Some states pass new laws after mass shootings, others don’t


NASHVILLE, Tenn.(WKRN) – At a huge gathering of state lawmakers from across the country in Nashville, you find out quickly that mass shootings have touched just about every part of the country over the last twenty years.

Some states have changed laws because of the mass shootings.

Others have not.

“The St. Valentine’s Day (school) massacre in Parkland, Florida really impacted us,” says Rep. “Newt” Newton who represents a district in the Tampa-St. Petersburg area. “In the legislature, we banned bump stocks and we raised the age limit on purchasing some weapons.”

“One of our own lost their life in Charleston,” says South Carolina State Senator Katrina Shealy.

She was referring to State Senator and Pastor Clementa Pinckney who was one of nine African-American victims at Charleston church mass shooting in 2015.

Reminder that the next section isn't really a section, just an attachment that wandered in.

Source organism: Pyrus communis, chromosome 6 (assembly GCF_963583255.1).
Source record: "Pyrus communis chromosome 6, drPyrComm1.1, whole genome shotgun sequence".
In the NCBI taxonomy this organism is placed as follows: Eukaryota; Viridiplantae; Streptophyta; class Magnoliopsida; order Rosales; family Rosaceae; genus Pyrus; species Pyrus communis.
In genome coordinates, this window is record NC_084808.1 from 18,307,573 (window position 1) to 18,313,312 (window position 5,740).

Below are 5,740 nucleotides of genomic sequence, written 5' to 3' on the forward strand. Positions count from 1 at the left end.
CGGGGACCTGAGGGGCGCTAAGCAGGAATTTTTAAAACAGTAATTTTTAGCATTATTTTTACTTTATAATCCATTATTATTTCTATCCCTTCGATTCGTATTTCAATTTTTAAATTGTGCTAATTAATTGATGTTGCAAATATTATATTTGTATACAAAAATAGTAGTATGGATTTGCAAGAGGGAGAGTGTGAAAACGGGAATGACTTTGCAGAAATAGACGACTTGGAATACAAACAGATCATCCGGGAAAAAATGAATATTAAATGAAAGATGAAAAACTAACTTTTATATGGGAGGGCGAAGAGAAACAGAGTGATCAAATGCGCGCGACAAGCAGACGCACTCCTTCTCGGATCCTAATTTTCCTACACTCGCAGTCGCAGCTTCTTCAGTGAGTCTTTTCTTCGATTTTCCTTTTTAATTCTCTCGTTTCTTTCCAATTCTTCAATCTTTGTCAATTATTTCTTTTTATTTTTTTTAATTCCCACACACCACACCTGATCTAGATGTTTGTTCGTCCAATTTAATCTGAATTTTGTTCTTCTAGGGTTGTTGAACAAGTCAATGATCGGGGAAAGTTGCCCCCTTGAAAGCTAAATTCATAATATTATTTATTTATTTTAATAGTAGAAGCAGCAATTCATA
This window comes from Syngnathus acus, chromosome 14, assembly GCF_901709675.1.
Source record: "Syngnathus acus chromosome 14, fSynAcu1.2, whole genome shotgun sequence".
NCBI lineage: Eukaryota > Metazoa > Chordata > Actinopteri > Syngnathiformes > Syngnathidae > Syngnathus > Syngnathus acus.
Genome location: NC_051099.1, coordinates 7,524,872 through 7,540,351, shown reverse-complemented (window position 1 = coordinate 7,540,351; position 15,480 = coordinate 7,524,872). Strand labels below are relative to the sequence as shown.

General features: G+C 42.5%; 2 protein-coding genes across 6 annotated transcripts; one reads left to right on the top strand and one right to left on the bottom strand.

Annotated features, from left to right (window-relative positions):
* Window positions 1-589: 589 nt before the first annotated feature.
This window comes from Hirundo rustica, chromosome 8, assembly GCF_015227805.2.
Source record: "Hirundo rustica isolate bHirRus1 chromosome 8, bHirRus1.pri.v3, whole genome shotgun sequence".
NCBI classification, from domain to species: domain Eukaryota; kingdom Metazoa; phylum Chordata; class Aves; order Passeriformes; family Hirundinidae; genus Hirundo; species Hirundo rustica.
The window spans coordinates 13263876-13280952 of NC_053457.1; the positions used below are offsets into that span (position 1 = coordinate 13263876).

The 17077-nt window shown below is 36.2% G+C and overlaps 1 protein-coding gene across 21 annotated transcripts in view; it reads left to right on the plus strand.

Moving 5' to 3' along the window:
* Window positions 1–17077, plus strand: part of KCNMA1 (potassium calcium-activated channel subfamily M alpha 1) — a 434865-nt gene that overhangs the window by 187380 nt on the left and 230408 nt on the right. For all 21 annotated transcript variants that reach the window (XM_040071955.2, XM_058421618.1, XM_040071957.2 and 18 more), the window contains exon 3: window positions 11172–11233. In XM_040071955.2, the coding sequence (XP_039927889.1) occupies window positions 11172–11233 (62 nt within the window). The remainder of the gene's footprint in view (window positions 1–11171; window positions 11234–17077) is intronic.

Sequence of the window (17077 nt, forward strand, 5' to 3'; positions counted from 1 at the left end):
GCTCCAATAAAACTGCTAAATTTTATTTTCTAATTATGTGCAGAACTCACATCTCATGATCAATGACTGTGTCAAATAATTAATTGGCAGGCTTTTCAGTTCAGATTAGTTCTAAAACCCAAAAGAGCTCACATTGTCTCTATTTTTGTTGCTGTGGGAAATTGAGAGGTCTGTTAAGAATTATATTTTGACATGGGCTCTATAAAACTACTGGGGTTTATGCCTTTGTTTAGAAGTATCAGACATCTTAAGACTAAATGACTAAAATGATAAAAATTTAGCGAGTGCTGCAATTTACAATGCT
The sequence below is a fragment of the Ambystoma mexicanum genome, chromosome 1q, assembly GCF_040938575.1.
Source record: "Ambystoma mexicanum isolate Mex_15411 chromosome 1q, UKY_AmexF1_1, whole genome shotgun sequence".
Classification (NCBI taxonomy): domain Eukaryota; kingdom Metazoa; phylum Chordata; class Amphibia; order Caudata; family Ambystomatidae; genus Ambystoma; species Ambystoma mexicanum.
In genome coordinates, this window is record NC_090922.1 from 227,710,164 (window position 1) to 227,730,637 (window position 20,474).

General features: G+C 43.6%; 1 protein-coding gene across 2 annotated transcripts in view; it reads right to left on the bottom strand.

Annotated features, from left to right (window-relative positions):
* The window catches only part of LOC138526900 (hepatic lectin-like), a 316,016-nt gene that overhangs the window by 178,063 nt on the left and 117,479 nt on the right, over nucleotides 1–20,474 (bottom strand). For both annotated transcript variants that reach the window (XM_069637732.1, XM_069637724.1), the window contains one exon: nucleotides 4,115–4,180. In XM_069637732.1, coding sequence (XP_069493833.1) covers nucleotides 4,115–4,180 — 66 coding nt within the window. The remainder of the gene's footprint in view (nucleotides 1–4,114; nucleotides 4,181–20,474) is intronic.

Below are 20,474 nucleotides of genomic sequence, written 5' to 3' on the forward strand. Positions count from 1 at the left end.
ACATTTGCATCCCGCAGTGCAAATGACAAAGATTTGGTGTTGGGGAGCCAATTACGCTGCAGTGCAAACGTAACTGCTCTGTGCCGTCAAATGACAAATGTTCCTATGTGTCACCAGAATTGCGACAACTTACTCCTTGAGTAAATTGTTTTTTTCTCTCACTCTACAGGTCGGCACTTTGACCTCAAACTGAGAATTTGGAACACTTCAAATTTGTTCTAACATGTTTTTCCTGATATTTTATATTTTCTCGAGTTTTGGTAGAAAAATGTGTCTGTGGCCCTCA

The shooter convicted was an avowed white supremacist and inspired by the Confederate flag.

Senator Shealy said in the aftermath of the Charleston shooting “the Confederate flag was removed …from in front of the statehouse because it was right there in front.”

“I have had two mass shootings in just my district in Tennessee,” says Nashville State Senator Jeff Yarbro.

He hopes for what he calls “common-sense” gun laws.

“We could …ensure people are not using loopholes to avoid background checks and we could actually make it so we have red flag laws,” says Senator Yarbro.

He’s referring to laws that would “red-flag” gun sales to individuals like the 2018 waffle house shooting suspect in Nashville.

The other Nashville mass shooting occurred in 2017 at an Antioch area church where one person was killed and seven others wounded.

In both Nashville incidents, heroic witnesses wrestled weapons away from the gunman.

The lawmakers from across the country are in Nashville for National Conference of State Lawmakers (NCLS).

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